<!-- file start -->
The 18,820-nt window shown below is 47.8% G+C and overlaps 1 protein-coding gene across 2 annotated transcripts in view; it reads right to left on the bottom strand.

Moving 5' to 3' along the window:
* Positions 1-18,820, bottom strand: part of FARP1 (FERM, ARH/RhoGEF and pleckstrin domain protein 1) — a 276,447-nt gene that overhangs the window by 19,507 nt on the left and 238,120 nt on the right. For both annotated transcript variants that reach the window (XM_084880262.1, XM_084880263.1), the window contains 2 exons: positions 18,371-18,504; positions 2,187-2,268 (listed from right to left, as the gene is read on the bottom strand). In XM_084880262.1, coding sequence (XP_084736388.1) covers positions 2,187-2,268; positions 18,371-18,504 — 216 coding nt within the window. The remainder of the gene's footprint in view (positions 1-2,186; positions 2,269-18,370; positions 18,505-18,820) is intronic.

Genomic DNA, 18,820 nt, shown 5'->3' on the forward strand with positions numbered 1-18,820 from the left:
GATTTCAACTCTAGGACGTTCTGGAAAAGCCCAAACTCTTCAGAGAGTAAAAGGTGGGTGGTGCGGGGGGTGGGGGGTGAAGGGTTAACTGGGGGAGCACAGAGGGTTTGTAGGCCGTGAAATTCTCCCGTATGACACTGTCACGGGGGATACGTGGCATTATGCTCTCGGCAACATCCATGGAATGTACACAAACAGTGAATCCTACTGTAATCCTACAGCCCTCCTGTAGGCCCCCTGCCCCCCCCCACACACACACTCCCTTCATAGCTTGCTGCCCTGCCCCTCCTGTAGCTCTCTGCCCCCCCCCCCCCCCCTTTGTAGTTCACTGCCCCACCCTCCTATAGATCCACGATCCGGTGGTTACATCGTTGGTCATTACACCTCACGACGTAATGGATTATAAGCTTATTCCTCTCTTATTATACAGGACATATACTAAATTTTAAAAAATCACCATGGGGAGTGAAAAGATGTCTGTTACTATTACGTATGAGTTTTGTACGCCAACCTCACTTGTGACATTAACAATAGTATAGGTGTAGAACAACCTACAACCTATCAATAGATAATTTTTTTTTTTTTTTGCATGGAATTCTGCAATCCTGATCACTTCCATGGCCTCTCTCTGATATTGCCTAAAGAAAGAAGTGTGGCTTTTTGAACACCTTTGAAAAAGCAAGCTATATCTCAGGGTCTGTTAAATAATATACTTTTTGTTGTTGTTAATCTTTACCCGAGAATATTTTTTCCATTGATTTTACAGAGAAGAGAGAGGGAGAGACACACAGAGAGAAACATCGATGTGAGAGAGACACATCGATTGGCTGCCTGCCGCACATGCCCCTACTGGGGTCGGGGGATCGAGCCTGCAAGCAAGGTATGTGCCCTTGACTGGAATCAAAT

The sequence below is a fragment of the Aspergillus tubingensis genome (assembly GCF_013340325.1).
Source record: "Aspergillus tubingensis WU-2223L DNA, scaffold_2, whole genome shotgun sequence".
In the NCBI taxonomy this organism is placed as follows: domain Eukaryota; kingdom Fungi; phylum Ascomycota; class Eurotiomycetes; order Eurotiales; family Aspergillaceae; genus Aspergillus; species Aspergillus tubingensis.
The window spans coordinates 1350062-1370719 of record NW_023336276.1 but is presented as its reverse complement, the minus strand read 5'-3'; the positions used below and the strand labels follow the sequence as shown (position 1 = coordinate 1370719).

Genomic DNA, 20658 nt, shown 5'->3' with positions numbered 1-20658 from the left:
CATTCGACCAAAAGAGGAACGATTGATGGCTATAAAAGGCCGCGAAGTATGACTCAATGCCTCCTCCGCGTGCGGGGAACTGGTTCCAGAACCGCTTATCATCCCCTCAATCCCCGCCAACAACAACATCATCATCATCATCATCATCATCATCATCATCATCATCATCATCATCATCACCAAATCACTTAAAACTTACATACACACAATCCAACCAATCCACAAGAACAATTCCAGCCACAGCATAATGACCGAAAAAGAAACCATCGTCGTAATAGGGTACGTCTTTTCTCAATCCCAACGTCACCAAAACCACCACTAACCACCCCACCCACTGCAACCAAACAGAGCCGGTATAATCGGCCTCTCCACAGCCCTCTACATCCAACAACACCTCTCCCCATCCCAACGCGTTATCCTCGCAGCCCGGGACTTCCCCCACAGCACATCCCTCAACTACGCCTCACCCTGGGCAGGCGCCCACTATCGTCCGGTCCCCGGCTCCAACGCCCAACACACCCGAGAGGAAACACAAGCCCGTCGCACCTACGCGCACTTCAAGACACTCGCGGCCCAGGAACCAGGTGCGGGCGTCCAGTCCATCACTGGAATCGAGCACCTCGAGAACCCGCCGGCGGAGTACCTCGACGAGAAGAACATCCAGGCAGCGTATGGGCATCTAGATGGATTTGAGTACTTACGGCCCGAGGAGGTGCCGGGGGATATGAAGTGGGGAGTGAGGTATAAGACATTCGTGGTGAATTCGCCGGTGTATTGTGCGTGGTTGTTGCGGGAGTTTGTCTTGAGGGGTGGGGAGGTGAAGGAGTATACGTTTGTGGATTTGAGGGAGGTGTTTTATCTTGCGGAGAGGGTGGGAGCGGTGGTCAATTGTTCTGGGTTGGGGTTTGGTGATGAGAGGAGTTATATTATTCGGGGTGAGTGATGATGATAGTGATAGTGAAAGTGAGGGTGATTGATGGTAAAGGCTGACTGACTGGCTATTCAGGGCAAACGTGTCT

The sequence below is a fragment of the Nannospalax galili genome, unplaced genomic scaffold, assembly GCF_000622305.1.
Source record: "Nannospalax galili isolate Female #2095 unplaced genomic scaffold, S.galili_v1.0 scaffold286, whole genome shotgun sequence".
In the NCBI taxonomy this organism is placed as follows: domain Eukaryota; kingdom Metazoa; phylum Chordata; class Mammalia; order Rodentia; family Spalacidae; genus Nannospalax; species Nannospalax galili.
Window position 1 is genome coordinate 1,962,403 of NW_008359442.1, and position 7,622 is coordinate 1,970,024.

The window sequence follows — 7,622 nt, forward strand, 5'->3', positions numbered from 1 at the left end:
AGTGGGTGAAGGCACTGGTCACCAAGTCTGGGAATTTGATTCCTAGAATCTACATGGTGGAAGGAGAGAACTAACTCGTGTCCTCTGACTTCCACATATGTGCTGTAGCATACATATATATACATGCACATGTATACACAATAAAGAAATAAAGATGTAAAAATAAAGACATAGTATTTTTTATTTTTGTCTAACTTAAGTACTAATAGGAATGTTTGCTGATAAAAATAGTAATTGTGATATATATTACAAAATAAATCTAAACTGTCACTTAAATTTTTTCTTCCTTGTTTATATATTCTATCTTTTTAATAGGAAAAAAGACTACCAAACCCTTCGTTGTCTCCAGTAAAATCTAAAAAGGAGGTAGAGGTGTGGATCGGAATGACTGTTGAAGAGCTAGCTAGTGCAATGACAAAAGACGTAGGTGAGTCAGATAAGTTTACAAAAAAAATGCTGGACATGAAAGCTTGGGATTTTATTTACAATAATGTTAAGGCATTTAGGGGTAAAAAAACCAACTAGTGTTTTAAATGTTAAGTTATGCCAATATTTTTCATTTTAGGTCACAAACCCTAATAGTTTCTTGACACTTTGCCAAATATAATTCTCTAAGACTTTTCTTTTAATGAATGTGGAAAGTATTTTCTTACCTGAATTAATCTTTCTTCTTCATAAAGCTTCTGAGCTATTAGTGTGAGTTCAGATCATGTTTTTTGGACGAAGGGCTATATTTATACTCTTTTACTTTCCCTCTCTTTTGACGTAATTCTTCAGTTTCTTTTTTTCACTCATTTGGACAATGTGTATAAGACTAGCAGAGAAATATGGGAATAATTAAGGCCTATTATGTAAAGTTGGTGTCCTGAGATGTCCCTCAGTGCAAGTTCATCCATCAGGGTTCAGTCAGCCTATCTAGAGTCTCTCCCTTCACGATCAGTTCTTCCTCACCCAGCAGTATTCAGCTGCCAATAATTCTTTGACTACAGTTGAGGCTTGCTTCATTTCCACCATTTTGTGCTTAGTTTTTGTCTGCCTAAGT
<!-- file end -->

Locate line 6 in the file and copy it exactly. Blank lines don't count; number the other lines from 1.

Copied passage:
The sequence below is a fragment of the Aspergillus tubingensis genome (assembly GCF_013340325.1).